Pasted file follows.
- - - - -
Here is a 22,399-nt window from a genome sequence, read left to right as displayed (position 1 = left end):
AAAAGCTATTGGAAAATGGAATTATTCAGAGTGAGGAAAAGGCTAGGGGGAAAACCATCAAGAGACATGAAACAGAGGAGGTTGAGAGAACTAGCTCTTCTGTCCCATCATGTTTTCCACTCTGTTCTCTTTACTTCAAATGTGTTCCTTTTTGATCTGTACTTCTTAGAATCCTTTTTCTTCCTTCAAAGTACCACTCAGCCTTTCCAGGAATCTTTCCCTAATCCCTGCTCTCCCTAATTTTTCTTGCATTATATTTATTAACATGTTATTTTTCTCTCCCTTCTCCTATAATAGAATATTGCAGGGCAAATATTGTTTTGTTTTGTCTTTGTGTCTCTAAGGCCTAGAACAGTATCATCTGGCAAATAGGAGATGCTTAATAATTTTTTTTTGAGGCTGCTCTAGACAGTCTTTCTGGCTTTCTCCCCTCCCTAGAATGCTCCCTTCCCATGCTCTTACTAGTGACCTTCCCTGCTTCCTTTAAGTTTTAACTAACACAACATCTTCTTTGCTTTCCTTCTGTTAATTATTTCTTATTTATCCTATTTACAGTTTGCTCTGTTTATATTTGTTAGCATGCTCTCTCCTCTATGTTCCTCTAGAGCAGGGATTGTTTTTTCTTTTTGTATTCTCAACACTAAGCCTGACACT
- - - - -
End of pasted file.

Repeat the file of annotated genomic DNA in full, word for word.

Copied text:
Here is a 22,399-nt window from a genome sequence, read left to right as displayed (position 1 = left end):
AAAAGCTATTGGAAAATGGAATTATTCAGAGTGAGGAAAAGGCTAGGGGGAAAACCATCAAGAGACATGAAACAGAGGAGGTTGAGAGAACTAGCTCTTCTGTCCCATCATGTTTTCCACTCTGTTCTCTTTACTTCAAATGTGTTCCTTTTTGATCTGTACTTCTTAGAATCCTTTTTCTTCCTTCAAAGTACCACTCAGCCTTTCCAGGAATCTTTCCCTAATCCCTGCTCTCCCTAATTTTTCTTGCATTATATTTATTAACATGTTATTTTTCTCTCCCTTCTCCTATAATAGAATATTGCAGGGCAAATATTGTTTTGTTTTGTCTTTGTGTCTCTAAGGCCTAGAACAGTATCATCTGGCAAATAGGAGATGCTTAATAATTTTTTTTTGAGGCTGCTCTAGACAGTCTTTCTGGCTTTCTCCCCTCCCTAGAATGCTCCCTTCCCATGCTCTTACTAGTGACCTTCCCTGCTTCCTTTAAGTTTTAACTAACACAACATCTTCTTTGCTTTCCTTCTGTTAATTATTTCTTATTTATCCTATTTACAGTTTGCTCTGTTTATATTTGTTAGCATGCTCTCTCCTCTATGTTCCTCTAGAGCAGGGATTGTTTTTTCTTTTTGTATTCTCAACACTAAGCCTGACACT